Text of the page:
When isolation is only apparent: Disentangling the genetic make-up of the Sardinian wild boar by different classes of genetic markers

M. Scandura, L. Iacolina, D. Biosa, A. Cossu, H.J. Megens, R. Crooijmans, L. Rund, M. Groenen, L. Schook, G. Bertorelle, M. Apollonio
8th International Symposium on Wild Boars and Other Suids, September 1-7, 2010, York, United Kingdom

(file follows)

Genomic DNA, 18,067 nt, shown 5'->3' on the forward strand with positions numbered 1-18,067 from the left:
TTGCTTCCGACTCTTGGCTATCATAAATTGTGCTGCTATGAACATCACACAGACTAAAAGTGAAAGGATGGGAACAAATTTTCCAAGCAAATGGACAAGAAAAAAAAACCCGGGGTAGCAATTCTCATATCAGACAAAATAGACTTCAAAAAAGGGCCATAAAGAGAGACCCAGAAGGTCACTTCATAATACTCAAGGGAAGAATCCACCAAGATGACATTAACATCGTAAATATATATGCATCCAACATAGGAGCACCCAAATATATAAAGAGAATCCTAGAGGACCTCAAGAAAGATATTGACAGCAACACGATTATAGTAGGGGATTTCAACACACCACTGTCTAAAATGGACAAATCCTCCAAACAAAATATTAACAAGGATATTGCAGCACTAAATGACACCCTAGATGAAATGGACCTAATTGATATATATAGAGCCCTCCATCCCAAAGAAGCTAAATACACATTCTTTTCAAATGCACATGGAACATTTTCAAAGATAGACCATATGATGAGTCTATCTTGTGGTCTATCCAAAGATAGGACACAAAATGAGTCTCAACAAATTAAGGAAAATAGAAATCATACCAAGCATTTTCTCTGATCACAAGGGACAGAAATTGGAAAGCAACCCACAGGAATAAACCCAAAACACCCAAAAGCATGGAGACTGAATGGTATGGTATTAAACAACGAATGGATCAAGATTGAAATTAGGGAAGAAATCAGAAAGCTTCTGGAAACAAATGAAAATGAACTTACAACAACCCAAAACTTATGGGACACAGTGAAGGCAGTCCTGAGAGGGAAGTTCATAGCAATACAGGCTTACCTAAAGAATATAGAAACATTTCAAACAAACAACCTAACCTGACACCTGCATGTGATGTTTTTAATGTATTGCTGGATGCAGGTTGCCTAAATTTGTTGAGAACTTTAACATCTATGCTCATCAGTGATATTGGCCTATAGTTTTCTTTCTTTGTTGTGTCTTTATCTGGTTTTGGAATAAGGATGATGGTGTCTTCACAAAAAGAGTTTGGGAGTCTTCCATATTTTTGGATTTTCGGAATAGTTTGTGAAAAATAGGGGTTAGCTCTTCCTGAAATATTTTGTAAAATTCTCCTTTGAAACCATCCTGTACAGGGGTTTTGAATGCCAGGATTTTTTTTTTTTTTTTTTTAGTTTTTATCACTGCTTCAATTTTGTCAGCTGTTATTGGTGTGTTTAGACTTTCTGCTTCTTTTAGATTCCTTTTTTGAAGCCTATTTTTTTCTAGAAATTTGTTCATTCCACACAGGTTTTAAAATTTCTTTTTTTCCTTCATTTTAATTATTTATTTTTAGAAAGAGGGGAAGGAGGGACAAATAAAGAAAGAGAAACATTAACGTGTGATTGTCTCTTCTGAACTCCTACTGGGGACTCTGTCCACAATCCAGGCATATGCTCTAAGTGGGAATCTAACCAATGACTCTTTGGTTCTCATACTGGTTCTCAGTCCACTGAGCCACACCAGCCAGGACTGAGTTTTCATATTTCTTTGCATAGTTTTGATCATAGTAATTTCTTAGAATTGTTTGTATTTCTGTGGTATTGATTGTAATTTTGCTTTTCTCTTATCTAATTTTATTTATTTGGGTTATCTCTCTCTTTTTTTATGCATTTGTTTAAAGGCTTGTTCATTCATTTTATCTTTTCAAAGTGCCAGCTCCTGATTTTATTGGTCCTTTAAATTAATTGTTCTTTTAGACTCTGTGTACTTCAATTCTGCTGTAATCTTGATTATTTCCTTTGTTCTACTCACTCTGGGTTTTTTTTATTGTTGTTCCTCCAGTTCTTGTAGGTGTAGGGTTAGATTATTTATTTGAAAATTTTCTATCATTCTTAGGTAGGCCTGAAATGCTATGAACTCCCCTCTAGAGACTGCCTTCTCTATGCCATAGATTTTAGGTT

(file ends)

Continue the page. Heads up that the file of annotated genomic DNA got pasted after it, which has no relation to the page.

Human-mediated translocations can cause the loss of genetic distinctiveness of island populations. However, valuable native variation can still be distinguished if many individuals and appropriate markers are analysed. We investigated wild boar populations from the Mediterranean island of Sardinia, Italy. This can be considered as a case study to evaluate the performance of different genetic markers in detecting admixture events related to the introduction of continental wild boars and to crossbreeding with domestic pigs. The Sardinian wild boar, seems to have appeared in the island during the Early Neolithic. The geographic isolation likely favoured the genetic divergence from the continental groups, and the Sardinian boars are now classified as a distinct subspecies (Sus scrofa meridionalis). We analysed a sample of individuals from throughout the island using three different classes of molecular markers: 1) sequences of the Dloop region of the mitochondrial DNA, 2) 16 autosomal microsatellites, and 3) genome-wide scan of 60,000 porcine SNPs. Data for the Sardinian sample were compared with reference data obtained for continental populations from several areas in Europe and with a sample of domestic pig breeds. Dloop data showed that the Sardinian population shares a mtDNA lineage that elsewhere is only found in peninsular Italy. A high percentage of private haplotypes was also remarked, while no haplotype of Asian origin was detected. Microsatellite data showed a clear genetic divergence of the island populations from all mainland populations and from domestic pigs. In addition, signatures of genetic introgression from Italian and non-Italian wild boars, and from local domestic breeds were identified. A sharp genetic structure was also found within the island. Two geographically constrained sub-populations showed very high levels of genetic purity. Finally, SNPs data acquired using the Illumina 60K beadchip revealed  i) a considerable divergence of most Sardinian individuals from continental wild boars,ii) their likely origin in the Italian peninsula, iii) the ancestry of some individuals in other European populations, possibly due to translocations that occured in the recent past.